Week of March 12
As the United States commenced a bombing campaign against North Vietnam, American leaders grew concerned about the possibility of Communist retaliation against U.S. installations, especially the vital air base at Đà Nẵng. To secure the base, General William C. Westmoreland, commander of U.S. Military Assistance Command Vietnam, ordered two battalions of U.S. Marines-comprising the 9th Marine Expeditionary Brigade (MEB) - to deploy and establish a defensive enclave around Đà Nẵng.
On March 8, 1965, the men of the 9th MEB arrived ashore at Đà Nẵng, a northern South Vietnamese port city. One battalion made an amphibious landing, while the other arrived by air. Led by Brigadier General Frederick J. Karch, the 9th MEB also took command of the Marine Corps helicopter units already based at Đà Nẵng, which became Marine Aircraft Group 16.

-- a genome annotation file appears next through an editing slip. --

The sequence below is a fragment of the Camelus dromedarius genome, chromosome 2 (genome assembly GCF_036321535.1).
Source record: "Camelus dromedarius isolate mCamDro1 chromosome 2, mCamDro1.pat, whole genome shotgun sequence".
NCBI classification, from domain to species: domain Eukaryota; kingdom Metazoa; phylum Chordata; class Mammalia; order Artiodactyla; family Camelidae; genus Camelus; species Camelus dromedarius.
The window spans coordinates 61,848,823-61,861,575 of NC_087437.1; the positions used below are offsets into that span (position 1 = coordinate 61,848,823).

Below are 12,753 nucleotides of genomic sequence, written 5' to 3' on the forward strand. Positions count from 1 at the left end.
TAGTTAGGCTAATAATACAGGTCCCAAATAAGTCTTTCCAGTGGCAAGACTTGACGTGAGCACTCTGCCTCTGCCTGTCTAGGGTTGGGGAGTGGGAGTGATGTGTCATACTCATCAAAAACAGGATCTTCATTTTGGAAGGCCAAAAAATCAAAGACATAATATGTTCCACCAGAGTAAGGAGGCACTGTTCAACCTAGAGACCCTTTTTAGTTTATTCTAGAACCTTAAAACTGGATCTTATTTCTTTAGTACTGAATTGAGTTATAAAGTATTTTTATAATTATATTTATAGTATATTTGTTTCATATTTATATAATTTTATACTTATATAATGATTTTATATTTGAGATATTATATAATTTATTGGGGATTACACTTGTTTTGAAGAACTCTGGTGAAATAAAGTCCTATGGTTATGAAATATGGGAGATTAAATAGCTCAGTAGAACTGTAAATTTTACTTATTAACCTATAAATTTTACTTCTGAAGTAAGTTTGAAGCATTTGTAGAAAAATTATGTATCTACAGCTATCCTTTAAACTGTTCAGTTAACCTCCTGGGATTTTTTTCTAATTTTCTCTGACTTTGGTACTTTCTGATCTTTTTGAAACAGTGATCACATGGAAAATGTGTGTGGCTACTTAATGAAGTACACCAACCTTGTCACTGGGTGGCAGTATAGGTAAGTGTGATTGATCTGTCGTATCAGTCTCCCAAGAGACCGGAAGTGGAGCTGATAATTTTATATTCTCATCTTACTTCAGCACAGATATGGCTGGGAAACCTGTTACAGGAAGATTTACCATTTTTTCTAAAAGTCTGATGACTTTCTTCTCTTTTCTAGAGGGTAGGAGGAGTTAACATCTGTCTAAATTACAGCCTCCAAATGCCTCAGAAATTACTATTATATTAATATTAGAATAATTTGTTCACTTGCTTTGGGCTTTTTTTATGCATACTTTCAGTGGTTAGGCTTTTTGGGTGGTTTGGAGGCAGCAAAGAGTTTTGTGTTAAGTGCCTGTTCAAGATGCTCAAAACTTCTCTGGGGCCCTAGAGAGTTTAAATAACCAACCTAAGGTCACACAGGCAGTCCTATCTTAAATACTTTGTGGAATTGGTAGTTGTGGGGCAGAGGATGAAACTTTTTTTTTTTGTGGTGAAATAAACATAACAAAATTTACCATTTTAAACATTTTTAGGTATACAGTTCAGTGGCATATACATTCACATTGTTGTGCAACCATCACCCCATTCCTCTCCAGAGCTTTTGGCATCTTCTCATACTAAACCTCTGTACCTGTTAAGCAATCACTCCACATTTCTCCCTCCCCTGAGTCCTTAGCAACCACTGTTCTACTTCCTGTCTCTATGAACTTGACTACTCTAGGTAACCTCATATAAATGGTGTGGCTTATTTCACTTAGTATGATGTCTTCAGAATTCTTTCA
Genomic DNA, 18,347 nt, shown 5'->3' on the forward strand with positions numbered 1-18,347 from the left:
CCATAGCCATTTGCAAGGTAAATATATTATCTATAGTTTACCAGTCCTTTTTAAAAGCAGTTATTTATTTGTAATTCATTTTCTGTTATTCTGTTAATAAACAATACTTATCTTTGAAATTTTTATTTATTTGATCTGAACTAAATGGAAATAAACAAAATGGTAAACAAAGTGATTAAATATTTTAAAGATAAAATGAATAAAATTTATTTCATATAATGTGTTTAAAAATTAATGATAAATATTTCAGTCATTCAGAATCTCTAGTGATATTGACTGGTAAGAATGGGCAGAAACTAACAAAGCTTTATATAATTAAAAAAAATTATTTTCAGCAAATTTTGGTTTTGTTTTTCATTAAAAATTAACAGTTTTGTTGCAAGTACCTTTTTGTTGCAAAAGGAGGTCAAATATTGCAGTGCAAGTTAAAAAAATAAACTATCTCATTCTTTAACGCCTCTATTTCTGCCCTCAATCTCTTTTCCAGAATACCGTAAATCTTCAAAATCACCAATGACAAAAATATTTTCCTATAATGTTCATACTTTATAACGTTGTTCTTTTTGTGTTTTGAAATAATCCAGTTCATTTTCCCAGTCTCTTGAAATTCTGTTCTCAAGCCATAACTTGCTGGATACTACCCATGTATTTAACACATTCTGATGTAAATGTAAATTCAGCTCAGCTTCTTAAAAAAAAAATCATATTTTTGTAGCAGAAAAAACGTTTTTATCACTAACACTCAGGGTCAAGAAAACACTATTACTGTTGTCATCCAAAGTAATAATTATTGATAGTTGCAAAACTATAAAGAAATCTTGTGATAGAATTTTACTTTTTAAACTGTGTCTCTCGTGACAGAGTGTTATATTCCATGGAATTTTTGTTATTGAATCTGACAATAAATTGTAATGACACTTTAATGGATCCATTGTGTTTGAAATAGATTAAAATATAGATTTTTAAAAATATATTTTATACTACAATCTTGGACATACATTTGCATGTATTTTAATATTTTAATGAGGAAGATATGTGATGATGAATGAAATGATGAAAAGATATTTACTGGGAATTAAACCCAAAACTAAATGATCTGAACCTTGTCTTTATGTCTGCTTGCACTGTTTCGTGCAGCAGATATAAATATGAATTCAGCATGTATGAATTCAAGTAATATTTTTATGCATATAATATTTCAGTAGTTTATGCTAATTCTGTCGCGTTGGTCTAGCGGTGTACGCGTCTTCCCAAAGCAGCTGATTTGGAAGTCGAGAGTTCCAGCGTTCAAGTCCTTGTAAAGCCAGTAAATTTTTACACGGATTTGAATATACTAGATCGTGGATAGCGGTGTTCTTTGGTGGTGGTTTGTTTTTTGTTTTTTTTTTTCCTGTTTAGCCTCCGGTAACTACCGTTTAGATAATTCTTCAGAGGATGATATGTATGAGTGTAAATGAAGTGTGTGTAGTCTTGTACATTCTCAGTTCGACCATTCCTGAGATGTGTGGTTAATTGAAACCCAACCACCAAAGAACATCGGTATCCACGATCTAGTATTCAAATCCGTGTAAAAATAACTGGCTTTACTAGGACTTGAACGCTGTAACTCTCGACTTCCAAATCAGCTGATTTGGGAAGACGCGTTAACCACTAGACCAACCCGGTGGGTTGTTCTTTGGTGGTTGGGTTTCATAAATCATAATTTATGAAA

The 9th MEB was the first major U.S. ground combat unit to set foot in Vietnam. At first, the brigade's mission was simply to defend the air base, but within weeks Marines began conducting counterinsurgency operations against local Việt Cộng units. Their arrival signaled the beginning of a rapid and dramatic expansion of U.S. combat forces in Southeast Asia.1
1George C. Herring, America's Longest War, The United States and Vietnam, 1950-1975 (4th edition; New York: McGraw Hill),155-56; Jack Shulimson and Charles M. Johnson, U.S. Marines in Vietnam: The Landing and the Buildup, 1965 (Wash DC: U.S. Marine Corps History and Museums Division, 1978), xiii, 10-16; Graham A. Cosmas, U.S. Army in Vietnam: MACV: The Joint Command in the Years of Escalation, 1962-1968 (Wash DC: Center of Military History, 2006), 177, 179-80; Spencer C. Tucker, ed., Encyclopedia of the Vietnam War: A Political, Social, and Military History, (2nd edition; Santa Barbara, Ca.: ABC-CLIO, 2011), 257-58.